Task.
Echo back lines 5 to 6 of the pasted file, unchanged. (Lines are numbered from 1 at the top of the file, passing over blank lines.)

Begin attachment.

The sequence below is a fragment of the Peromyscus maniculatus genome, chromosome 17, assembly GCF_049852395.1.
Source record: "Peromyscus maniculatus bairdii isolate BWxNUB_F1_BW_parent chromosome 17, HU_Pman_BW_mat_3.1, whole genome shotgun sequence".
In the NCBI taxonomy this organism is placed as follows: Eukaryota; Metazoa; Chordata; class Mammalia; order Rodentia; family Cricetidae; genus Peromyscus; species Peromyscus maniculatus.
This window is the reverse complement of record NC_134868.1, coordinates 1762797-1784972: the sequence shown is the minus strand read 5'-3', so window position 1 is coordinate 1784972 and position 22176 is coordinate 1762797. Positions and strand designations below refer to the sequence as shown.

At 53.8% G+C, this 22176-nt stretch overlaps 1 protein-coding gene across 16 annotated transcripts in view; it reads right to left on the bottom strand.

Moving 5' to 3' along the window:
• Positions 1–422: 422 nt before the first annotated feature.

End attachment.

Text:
At 53.8% G+C, this 22176-nt stretch overlaps 1 protein-coding gene across 16 annotated transcripts in view; it reads right to left on the bottom strand.

Moving 5' to 3' along the window: